Must ads disgust to get discussed?

Ad watchdogs are fielding record numbers of complaints, and there have been recent high-profile withdrawals. Do shock ads actually work?

Advertising is back in the dock facing charges of bad taste following the Independent Television Commission’s (ITC) ban on Microsoft’s “Champagne” Xbox ad.

The ITC handled a record number of complaints about TV advertising last year – 7,796, compared with 7,632 in 2000. Nor is it a phenomenon which only affects TV: the Advertising Standards Authority (ASA), which regulates press, magazine, poster, direct mail and Internet ads, similarly saw a record number of complaints in 2001 – 12,600, an increase of 2.7 per cent.

Some of the increase in complaints can be put down to an explosion in the number of advertising messages across all media and to the success of various campaigns aimed at educating the public about the work of the ITC and the ASA. TV ads are particularly notorious – if consumers watch TV, as most do, it is almost impossible for them to avoid watching ads. And, while people can usually select what programmes they want to watch from listings information or trailers, they have little control over what ads they are going to see.

Observers say that advertisers have always courted controversy, whether in order to make their advertising more distinctive or to generate press coverage. But the pressure for quick results and the need to cut through the huge amount of media “clutter” is encouraging creatives to push harder against barriers of taste and tone, say industry observers.

In the Xbox ad, created by Bartle Bogle Hegarty (BBH), a baby boy is born and immediately flies out of the window and through the air, ageing rapidly and screaming all the time. Eventually he becomes an old man, before crashing into an open grave. The tagline is: “Life is short. Play more”. The ITC upheld 136 complaints from viewers who found the ad offensive.

Microsoft, BBH and the Broadcast Advertising Clearance Committee (BACC), which vetted the ad, argued that the message was that life should be enjoyed more. The ITC did not agree. It thought the screams suggested a traumatic experience which, coupled with the “Life is short” tag, made the final grave sequence even more shocking and unnecessary.

BBH executive creative director John O’Keeffe believes shock tactics are valid, as long as they are relevant. He says: “The Xbox message is: ‘You’ve got one life, so enjoy it more’. It’s not a huge leap from that [to the cradle-to-grave treatment].”

He believes the real question should be: “Is this advertising shocking merely for the sake of shock? Benetton sells jumpers – then it does a huge poster of a man dying of AIDS. Is it saying: ‘Remember my name, because I really shocked you.’?”

One problem is that what shocks today may be commonplace tomorrow. ITC consumer policy manager Andy Wilson believes that “some advertisers are perhaps using ideas from cutting-edge comedy for a youth audience, for instance. This won’t always appeal to or even be understood by – other groups.”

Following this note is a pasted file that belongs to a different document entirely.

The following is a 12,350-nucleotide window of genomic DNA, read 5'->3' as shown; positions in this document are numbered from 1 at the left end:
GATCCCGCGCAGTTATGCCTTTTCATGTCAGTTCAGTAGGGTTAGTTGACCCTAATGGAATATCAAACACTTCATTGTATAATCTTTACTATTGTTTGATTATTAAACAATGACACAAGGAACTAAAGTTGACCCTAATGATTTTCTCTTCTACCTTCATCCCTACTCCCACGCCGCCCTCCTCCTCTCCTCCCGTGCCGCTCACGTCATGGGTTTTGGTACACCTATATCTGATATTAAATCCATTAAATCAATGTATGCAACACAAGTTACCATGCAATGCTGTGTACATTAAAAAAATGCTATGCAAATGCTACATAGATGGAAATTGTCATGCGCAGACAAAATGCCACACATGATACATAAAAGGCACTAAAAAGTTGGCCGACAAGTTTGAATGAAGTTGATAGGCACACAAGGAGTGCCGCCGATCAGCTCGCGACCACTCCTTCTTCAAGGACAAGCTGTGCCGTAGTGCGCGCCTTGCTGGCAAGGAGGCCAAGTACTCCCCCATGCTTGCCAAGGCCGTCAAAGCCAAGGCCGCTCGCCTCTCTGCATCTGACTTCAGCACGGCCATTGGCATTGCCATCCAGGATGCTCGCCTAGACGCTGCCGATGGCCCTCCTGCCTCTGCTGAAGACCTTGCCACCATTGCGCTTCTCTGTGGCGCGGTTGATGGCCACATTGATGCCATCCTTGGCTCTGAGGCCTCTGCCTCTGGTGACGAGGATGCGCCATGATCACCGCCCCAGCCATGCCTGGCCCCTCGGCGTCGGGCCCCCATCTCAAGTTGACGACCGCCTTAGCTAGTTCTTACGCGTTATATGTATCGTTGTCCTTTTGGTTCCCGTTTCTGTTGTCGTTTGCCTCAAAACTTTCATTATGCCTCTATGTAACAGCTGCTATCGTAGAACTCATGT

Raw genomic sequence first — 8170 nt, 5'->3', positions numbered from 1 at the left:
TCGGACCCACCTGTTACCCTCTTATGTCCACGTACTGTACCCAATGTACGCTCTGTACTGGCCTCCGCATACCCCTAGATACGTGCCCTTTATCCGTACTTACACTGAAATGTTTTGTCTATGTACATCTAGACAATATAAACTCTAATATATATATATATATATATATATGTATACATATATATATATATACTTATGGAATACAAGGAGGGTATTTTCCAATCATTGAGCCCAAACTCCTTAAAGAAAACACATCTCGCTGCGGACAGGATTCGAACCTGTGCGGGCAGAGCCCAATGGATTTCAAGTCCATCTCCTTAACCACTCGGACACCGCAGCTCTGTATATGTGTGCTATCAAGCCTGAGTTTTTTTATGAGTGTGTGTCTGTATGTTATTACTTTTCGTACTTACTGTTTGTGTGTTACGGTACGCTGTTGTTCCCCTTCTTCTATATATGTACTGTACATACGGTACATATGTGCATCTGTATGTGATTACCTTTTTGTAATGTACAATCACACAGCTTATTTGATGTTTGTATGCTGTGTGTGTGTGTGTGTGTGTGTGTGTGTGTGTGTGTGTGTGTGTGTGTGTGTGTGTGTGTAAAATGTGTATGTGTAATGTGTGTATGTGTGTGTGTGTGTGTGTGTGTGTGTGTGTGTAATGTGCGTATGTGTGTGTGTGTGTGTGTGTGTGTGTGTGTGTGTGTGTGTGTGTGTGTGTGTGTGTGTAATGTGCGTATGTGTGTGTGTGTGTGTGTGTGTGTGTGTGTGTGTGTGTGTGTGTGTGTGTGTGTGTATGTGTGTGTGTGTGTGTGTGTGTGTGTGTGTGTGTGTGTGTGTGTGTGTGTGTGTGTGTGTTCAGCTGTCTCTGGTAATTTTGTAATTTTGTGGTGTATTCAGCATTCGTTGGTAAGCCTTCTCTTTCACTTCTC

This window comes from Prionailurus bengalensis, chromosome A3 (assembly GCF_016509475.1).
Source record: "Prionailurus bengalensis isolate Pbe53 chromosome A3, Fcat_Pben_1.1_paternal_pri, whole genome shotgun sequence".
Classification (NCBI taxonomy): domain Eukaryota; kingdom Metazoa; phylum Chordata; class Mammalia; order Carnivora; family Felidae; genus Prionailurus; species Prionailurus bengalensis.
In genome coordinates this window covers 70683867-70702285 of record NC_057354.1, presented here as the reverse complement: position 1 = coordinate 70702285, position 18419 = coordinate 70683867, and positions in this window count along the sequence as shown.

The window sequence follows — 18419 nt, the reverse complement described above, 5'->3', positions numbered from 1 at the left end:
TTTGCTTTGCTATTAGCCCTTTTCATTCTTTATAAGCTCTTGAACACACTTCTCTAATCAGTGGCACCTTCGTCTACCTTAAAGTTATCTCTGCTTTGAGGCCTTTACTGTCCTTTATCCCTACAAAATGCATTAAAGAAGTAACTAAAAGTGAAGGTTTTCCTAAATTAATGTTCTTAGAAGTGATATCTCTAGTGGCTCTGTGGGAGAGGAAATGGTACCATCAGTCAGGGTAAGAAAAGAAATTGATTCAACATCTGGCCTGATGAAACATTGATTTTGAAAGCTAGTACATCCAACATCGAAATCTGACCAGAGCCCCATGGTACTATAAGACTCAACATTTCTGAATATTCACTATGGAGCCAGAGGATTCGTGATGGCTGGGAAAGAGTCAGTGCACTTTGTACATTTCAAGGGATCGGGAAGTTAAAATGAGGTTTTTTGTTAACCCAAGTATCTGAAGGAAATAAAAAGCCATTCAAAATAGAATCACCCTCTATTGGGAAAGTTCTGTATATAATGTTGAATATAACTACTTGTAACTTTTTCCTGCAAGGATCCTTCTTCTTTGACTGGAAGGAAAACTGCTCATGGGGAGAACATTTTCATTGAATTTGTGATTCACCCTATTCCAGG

Owen Lee, now a creative partner at Farm, worked on Britvic Soft Drinks’ Tango advertising – often held up as the benchmark of edgy, anarchic campaigns – while working at HHCL & Partners. He says: “Tango always ‘dances’ with the ITC and the BACC. If you’re not pushing to the limit, then you’re not engaging with the target market.”

One insider says that if Microsoft had really wanted to shock it would have used animals, citing the campaign for Mr Kipling cakes where the Mr Kipling character is forgiven for causing various cataclysms because “he does make exceedingly good cakes”. In an early execution he apparently caused a dog to drown, but after complaints to the ITC the ad was changed to show the dog surviving.

Similarly, McDonald’s has just withdrawn a World Cup promotion ad in which a woman sets her dog on England footballer Rio Ferdinand. Some viewers complained, not necessarily because there had been a dog attack in the news, but because they believed that the breed of dog depicted would not maul a man.

The Royal Society for the Prevention of Cruelty to Animals has been responsible for some of the most complained-about ads of all time. Showing piles of dead dogs, horses on hooks and dead sheep, the ads triggered fury among the animal-loving British public. Robert Campbell, now executive creative director of Rainey Kelly Campbell Roalfe/Y&R, who created them, along with Mark Roalfe, argues that outrage was exactly what the charity needed to generate in order to influence Government policy. He says: “Were we cynical? Enlightened? I don’t know – but we knew what we were doing.”

Others are unsure about the long-term impact of shock advertising. Peter Shaw, a director of brand consultancy Corporate Edge, says: “Shock tactics may raise awareness in the short term, but they can cause severe damage to the brand over a longer period.”

Grey Worldwide London executive creative director Tim Mellors counters that the worst ads cannot come close to what consumers see on TV programmes or in print. He says: “Look at The Osbournes – Ozzy’s stoned, the family are always screaming obscenities and the children are the teenagers from Hell. None of that would be allowed in ads. If the Xbox ad had been for a yogurt, you would understand the complaints. But it’s not – it’s aimed at a young market which watches MTV and loves The Osbournes.”

Lee believes that the bottom line is money: “It’s getting harder, on limited budgets, to cut through the clutter. Advertising now is about immediate impact. The Xbox campaign will be outdated in a year – it doesn’t have the luxury of time.”


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